“Millfield currently has over 60 families who are based in Hong Kong,” says Gavin Horgan, who was appointed the school’s headmaster in 2018 after working in Sri Lanka and Argentina. “Millfield is one of only a few schools in the UK to be a full boarding school, meaning that all of our boarders – around 75 per cent of students – live at school seven days a week and take part in a vibrant weekend programme of activities,” he says.
“More than one-fifth of our students are international, representing over 70 different countries, so families from Hong Kong can rest assured that their children would feel at home here.”
Some students from Hong Kong find boarding awkward at first, as they cope with a different culture, food and climate, as well as novel subjects and teaching methods. However, Horgan insists they soon settle in.
“Because we have so many boarders on campus at weekends, there’s lots of company and lasting friendships to be made,” he says. “There is a strong sense of community through the school, with inter-house competitions in singing, debating, and most major and minor sports, so there is something for everyone to enjoy and feel a part of.”
Currently in the lower sixth form and taking business studies, media and psychology, Margaret Leung started at Millfield in year 10 and is a keen soccer player. “I’ve definitely seen an enormous change in Margaret since she went to Millfield,” says her mother, Agnes Tse, deputy general manager at China Citic Bank International.
“It’s not just myself, but friends, relatives, her teachers, coaches – everyone says she has grown from a shy little girl into a sociable, confident, independent young lady.
“My son, Martin, went to another English boarding school, Oundle, but we decided together with Margaret that Millfield was more suitable for her,” she adds. “Both my children have become role models for their cousins and my friends’ children as well. Many of my friends come to seek their advice on life at boarding school and ask them to help guide their children who are going to study in the UK.”
With Millfield’s fees among the highest charged by British boarding schools, parents are often asked if they are getting their money’s worth.
“No question about it – Millfield’s the largest boarding school in Britain, with lots of resources, a wide variety in subject selection and yet small class sizes,” says Tse. “The school makes a huge effort to make boarding enjoyable. What could be nicer than having an ice-cream van welcoming children at the boarding houses after school? Or a carnival on campus?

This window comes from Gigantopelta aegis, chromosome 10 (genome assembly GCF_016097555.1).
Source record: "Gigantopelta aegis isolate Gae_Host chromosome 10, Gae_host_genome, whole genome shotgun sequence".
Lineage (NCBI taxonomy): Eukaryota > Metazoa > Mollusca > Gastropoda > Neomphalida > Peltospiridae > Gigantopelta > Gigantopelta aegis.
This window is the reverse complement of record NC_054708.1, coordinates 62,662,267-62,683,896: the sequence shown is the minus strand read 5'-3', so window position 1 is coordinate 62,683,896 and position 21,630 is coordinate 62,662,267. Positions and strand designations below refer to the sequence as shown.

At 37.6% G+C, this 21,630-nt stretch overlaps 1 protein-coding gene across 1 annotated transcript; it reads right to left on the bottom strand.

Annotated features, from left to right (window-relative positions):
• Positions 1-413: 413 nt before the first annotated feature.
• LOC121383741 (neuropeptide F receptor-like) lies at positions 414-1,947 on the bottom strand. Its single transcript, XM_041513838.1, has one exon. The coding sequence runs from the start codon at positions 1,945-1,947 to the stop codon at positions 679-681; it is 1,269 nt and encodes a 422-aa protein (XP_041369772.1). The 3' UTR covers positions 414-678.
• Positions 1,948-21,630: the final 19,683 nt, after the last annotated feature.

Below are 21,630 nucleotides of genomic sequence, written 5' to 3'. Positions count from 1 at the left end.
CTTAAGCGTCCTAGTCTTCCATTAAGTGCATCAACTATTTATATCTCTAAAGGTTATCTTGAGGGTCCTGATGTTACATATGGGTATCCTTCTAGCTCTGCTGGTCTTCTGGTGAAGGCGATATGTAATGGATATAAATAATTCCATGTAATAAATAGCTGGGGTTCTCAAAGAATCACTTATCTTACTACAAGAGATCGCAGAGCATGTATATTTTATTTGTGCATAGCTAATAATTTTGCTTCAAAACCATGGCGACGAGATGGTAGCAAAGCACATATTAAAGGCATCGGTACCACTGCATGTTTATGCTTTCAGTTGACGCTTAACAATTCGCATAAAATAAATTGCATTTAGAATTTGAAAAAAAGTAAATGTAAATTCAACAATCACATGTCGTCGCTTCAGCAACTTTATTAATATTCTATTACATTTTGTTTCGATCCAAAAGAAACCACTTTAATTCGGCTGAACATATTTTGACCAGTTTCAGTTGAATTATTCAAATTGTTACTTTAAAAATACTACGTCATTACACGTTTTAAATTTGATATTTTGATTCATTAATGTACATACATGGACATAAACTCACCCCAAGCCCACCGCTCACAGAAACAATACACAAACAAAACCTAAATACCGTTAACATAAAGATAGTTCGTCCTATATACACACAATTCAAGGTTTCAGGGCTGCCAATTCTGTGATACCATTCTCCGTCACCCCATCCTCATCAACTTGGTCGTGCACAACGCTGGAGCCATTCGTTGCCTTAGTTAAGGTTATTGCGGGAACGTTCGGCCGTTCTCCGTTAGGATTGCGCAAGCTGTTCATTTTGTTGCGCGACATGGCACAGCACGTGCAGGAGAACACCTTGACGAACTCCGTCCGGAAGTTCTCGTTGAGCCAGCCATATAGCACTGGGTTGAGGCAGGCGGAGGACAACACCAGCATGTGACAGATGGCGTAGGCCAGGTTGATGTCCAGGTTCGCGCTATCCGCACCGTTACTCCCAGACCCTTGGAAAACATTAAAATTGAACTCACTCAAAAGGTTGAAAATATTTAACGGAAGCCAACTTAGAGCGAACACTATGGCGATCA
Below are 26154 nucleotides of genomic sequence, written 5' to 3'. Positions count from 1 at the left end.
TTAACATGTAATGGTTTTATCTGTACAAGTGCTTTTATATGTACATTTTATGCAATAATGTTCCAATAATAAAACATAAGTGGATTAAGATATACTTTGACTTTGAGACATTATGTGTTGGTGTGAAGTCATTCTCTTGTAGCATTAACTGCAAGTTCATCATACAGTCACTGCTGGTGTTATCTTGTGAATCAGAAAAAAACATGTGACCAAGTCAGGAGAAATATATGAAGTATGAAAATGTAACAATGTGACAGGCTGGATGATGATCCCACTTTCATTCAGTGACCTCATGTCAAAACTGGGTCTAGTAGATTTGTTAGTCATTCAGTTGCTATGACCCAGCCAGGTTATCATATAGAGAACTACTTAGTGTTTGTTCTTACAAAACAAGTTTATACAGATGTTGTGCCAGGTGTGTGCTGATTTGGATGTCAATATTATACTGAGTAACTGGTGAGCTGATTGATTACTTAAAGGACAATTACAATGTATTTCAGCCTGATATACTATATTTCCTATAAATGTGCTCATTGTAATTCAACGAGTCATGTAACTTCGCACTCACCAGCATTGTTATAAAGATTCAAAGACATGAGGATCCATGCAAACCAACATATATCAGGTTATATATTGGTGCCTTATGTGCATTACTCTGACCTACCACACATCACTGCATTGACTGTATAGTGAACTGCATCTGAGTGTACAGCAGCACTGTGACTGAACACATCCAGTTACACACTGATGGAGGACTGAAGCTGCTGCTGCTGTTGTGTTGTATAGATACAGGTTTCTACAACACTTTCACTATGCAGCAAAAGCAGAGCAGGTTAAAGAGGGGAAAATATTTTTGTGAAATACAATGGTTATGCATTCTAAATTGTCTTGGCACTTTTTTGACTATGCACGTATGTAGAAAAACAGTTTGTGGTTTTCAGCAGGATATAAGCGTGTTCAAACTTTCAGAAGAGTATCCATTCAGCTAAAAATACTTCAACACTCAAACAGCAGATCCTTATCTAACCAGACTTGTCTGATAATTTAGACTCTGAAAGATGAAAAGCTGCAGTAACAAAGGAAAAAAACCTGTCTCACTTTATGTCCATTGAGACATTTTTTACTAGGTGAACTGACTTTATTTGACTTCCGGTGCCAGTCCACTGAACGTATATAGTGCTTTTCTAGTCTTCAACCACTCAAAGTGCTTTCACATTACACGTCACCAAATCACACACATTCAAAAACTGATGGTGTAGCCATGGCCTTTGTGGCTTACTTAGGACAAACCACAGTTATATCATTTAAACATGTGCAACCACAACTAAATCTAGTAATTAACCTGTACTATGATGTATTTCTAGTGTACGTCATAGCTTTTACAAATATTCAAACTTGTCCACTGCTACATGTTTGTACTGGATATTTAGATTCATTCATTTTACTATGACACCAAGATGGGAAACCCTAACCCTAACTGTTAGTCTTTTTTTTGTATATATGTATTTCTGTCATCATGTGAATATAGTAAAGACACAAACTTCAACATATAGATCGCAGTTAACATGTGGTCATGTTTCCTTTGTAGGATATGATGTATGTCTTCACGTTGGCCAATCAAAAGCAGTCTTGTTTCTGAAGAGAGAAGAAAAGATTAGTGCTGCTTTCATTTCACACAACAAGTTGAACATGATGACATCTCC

“With the latest technology, we are connected almost all the time,” she says. “Anyway, if your children are being well taken care of at boarding school, enjoying their teenage life with their friends, doing their favourite sports, music, drama or dance, and progressing well academically, then you really don’t need to worry about sending them abroad.”
Ironically, while parents from Hong Kong and other parts of the world are devoted fans of the British boarding school system, one former boarding school student and teacher has become its determined opponent.
“Former boarders tend to fall into three categories – compliers, rebels and ‘the crushed’,” claims Nick Duffell, who wrote The Making of Them: The British Attitude to Children and the Boarding School System, and runs Boarding School Survivors (BSS), whose main aim is to provide therapeutic help for adult former boarders.
“The boarding school is ‘normalised neglect’ for the children of the wealthy,” he says. “And these schools perpetuate an entrenched class system.
“The Harry Potter series is a disaster, as Hogwarts is portrayed as a magical place, and that’s how the children are conned into it. It’s not a magical place, as you live without your parents. You need your parents all the way up to your early 20s.”
BSS runs regular four-day counselling workshops in London for male and female former boarders at a cost of £550 (HK$5,800).